The case against two social accounts for journalists

Journalists are dividing in half at an alarming rate.

In a quest to brand themselves as socially savvy journalists, many are opening second Facebook or Twitter accounts, devoted just to their journalism.

I’ve seen no fewer than five of my connections launch new social platforms for their work as a journalist in the last week.

My advice: Stop it.

You’re hurting yourself. Here’s why.

Each platform will be less interesting.

When you separate parts of yourself — Mark the social marketer, Mark the journalist, Mark the tech geek, Mark the unusually cheery morning person — each piece gets less interesting.

People on social media have more patience than you give them credit for when it comes to posts that are a bit off their beat.

If you separate “work” social activity from the rest, that work platform often quickly becomes as boring as a list of headlines.

This is social media. You’ve already lost the social part.

You’ll post less often.

Maintaining two Facebook profiles is not easy. Especially if you’re using two personal accounts (technically a violation of Facebook’s TOS), you’re creating a posting environment that requires that you log in and out of each.

Chances are, you’re logged in to the more personal account on your phone. See some breaking news you’d like to post on your drive home?

Oh, wait. Let me log out.

You’ll be less motivated to engage.

Start a new account now — especially a fan page — and you’ll be witness to a terribly slow uptake of new fans. By the end of the week, you might have 20.

How motivated are you going to be to provide great content there?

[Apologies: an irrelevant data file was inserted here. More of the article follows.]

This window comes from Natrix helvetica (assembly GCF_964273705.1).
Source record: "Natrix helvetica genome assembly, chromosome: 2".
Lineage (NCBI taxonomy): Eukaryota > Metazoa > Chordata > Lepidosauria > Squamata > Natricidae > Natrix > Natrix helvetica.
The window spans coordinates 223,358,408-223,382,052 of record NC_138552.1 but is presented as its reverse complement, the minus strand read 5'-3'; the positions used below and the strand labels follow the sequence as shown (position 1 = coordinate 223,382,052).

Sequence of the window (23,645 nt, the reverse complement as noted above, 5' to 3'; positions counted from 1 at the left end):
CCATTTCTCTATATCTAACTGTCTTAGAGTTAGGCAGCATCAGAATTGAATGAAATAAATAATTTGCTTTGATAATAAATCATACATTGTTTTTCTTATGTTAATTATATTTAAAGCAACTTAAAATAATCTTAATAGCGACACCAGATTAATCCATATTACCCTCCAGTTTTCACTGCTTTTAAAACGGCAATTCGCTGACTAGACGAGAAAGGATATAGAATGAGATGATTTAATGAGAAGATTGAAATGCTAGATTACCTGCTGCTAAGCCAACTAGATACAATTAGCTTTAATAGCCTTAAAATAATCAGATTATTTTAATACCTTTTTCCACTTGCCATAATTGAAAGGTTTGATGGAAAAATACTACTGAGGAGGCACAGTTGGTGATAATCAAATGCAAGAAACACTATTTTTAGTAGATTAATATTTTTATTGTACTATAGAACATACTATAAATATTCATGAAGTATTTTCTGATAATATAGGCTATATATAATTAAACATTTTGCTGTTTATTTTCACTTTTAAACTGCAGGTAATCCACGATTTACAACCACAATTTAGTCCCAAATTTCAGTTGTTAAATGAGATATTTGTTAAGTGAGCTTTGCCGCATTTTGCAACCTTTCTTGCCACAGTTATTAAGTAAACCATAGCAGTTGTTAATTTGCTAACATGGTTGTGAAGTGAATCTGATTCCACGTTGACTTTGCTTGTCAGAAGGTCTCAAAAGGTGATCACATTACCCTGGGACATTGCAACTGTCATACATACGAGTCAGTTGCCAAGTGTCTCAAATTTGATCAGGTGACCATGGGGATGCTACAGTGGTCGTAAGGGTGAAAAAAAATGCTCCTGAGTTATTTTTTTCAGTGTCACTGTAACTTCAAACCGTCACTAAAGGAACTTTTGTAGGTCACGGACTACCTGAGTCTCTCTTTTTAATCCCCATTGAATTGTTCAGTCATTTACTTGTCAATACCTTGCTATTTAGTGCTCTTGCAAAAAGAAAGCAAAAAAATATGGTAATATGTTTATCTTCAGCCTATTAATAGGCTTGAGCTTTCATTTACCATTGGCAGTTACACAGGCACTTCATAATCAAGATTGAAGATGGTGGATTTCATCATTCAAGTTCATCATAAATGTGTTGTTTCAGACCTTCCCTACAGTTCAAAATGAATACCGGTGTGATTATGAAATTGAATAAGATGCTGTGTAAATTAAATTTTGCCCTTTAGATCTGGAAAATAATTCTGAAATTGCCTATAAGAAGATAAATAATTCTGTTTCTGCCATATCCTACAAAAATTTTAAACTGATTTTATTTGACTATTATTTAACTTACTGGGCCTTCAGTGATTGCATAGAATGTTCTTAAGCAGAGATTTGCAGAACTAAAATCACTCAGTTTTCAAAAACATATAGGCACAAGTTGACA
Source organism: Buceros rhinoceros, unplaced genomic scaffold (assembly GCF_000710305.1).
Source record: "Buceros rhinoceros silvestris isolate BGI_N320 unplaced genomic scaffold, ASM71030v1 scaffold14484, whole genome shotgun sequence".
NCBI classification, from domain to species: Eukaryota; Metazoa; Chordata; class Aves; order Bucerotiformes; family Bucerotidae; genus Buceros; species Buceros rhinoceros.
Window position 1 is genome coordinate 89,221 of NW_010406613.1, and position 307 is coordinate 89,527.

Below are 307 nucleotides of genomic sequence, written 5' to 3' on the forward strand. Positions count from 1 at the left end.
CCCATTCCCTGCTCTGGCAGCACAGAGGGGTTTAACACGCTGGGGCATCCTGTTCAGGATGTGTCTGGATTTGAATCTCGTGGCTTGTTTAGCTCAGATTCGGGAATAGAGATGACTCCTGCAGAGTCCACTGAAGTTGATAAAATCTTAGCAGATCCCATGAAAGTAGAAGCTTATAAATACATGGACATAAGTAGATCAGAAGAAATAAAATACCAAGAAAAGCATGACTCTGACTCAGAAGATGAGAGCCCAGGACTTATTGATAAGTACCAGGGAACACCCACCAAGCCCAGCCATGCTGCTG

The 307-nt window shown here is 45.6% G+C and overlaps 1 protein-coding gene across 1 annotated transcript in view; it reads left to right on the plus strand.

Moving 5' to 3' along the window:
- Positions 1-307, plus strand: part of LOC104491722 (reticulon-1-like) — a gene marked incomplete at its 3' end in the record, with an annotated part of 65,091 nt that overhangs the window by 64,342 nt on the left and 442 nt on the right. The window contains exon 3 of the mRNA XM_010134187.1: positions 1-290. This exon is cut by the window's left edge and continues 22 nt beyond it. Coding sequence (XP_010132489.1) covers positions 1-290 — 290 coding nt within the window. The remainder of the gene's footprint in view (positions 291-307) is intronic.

Your posts will be seen by fewer people.

This should really be the only reason you need. Chances are, your current Facebook page and Twitter account have a bit of equity in them. When you start fresh, you have to build that up again.

You’ve just lost your audience.

You’re more interesting than you know.

The objection I hear most often from journalists is: “But my friends don’t want to see my stories.”

The secret: They actually do. You’re interesting. You have a cool job. You know things. Sometimes you get to travel, covering things we couldn’t see otherwise. Your friends can be some of the best advocates of your work. Don’t leave them out.

Privacy settings are your friend.

Something else we also often hear: “I don’t want readers seeing photos of my kids.”

A five-minute look at privacy settings can clear this one up. Your Facebook followers will only see content you post as public. Only people you accept as friends will see friends-only posts.

Good? Good.

Facebook is changing.

Facebook has gradually shifted the platform away from clear distinctions between friends and brands. Facebook subscribers are now called followers. The social network has allowed created more ways to follow a brand page outside the traditional “like.”

Sometime soon, we’ll just connect with people and connect with brands seamlessly. You’ll need to be you.

Just you.